wrote a number of papers about primitive notions in geometry. The problem of primitive notions in geometry seems to be particularly prominent in Tarski's geometric research. As a disadvantage of Hilbert's axiom system for Euclidean geometry Tarski mentioned the fact that Hilbert used a number of mutually definable primitive notions, and he was unhappy that he himself succeeded in improving the Hilbert system of primitive notions only up to the point where he had just one notion definable from the other: the betweenness relation is definable in terms of equidistance in Tarski's system of Euclidean geometry. This was the price he paid for having a nice axiom system, but he often stressed the need for improvement and looked for another system of primitives. He would gladly have had an axiom system with one relational primitive only. (The betweenness relation is definable in terms of equidistance provided the dimension is at least two. Tarski and Lindenbaum proved in [26aa] that in the one-dimensional case these two notions are definitionally independent.) The search for such a system resulted in the quite general theorem that if equidistance on the Gaussian plane is definable from a ternary relation R then for any two different complex numbers a and b the set {c: a = c v b = c v Rabc} generates the entire field of complex numbers (see Tarski [56c]). Particular results along this line are two: Together with Beth, he proved that equilaterality may be the sole primitive of Euclidean geometry (see [56b]) but only for dimension at least 3. In dimension 2 the equilaterality does not satisfy the condition from [56c]. The problem of possible primitives of Euclidean geometry has been undertaken by Royden [1959], Scott [1956], and Makowiecka in a series of articles (see e.g. [1977]).



It is not necessary to confine oneself in choosing primitives to points, lines, etc. as the elements of universa. Why not take, say, balls? It turns out (see Tarski [29]) that in terms of open balls (or discs on the plane) and their set-theoretical inclusion, it is possible to define points and equidistance in any finite-dimensional Euclidean space. In fact Tarski did not use the relation of inclusion but instead formulated his result in the framework of Le'niewski's mereology (cf. Luschei [1962] for a description) based on the notion of part. This system of primitives,i.e. open balls and inclusion, was motivated not only by its simplicity, but also by the fact that the notion of ball seems to be much more intuitive than the notion of point. Thus the theory based on these notions has become known as Tarski's natural geometry. This natural geometry differs significantly from similar approaches of Pieri [1908] and Huntington [1916]. Jaskowski in [1948] simplified Tarski's natural geometry by taking closed balls instead of open ones. It is impossible to describe in a short paper all the researchin geometry which has been influenced by Tarski. Instead I will referthe reader to Szmielew [1974] and the second part of [83m]. Both contain comprehensive bibliographies. This paper is an extended version of a talk presented at the meeting of the Polish Philosophical Society on the first anniversary of Tarski's death. I would like to express my gratitude to Andrzej M4kowski, Steven Givant and the anonymous referee for their remarks leading to the improvement of the final version of the paper.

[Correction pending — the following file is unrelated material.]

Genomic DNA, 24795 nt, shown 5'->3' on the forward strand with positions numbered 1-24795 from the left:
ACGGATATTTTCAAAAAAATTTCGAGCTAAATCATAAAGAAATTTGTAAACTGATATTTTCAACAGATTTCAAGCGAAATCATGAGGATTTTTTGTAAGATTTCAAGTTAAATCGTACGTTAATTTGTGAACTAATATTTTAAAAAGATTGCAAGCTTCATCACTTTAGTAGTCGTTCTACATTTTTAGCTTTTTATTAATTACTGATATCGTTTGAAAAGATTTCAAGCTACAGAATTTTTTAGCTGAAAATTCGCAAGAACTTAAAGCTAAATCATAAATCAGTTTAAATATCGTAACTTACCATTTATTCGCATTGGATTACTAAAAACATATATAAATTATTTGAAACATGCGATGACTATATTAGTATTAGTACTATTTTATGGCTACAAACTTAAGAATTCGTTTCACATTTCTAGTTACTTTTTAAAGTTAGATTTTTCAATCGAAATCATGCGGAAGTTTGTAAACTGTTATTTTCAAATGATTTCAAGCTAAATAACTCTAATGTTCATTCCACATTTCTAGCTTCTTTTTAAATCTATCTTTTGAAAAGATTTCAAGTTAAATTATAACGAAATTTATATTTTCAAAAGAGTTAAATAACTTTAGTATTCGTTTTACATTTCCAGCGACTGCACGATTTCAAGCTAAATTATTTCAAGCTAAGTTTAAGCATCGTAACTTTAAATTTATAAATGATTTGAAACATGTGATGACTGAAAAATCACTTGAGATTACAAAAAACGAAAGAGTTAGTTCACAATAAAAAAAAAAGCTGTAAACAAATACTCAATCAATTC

H. N.


Contributions to the axiomatic foundations of geometry. Ph.D. Thesis, University of California, Berkeley, California. D. HILBERT [1922] Grundlagen der Geometrie, 3rd ed., Teubner, Leipzig. E. V. HUNTINGTON [1916] A set of postulates for abstract geometry exposed in terms of the simple relation of inclusion, Mathematische Annalen, vol. 73, pp. 522-559. [1965]

Une modification des definitions foundamentales de la gdomdtrie des corps de M. A. Tarski, Annales de la SocietW Polonaise de Mathimatique, vol. 21, pp. 298-301. E. C. LUsCHEI [1962] The logical systems of Lesiniewski, North-Holland, Amsterdam. [1948]


On minimal systems of primitives in elementary Euclidean geometry, Bulletin de l'Acadimie Polonaise des Sciences, Sirie des Sciences Mathimatiques, Astronomiques et Physiques, vol. 13, pp. 269-277.

M. PIERI [1908] La geometria elementare instituita sulle nozione di "punto" e "sfera", Memorie di Matematica e di Fisica delta Societa Italiana delle Scienze, ser. 3, vol. 15, pp. 345-450. H. L. ROYDEN [1959] Remarks on primitive notions for elementary Euclidean and non-Euclidean plane geometry, The axiomatic method (proceedings of the 1957/58 international symposium, Berkeley, California; L. Henkin et al., editors), North-Holland, Amsterdam, pp. 86-96.



[1956] A symmetricprimitivenotion for Euclidean geometry,Indagationes Mathematicae, vol. 18, pp. 456-461.

[1954] On the congruence of sets and their equivalenceby finite decomposition,Lucknow University Studies, no. 20, Lucknow University, Lucknow, 1954;reprintedin Congruenceof sets and other monographs,Chelsea, New York, 1967. L. W. SZCZERBA [1970] Independence of Pasch's axiom, Bulletin de l'Acadimie Polonaise des Sciences, Sirie des Sciences Mathematiques, Astronomiqueset Physiques, vol. 18, pp. 491-498. L. W. SZCZERBA and W. SZMIELEW [1970] On the Euclidean geometry without the Pasch axiom, Bulletin de l'Acadimie Polonaise des Sciences, Sirie des Sciences Mathematiques,Astronomiqueset Physiques, vol. 18, pp. 659-666.

[1959] Some metamathematicalproblems concerning elementary hyperbolic geometry, The axiomatic method (proceedings of the 1957/58 internationalsymposium,Berkeley, California; L. Henkin et al., editors), North-Holland, Amsterdam, pp. 30-32. [1974] The role of the Pasch axiom in the foundations of Euclidean geometry, Proceedings of the Tarski symposium(L. Henkin et al., editors), Proceedings of Symposia in Pure Mathematics, vol. 25, American Mathematical Society, Providence, Rhode Island, pp. 123-132. [1983] From affine to Euclidean geometry, Panistwowe Wydawnictwo Naukowe, Warsaw, and Reidel, Dordrecht.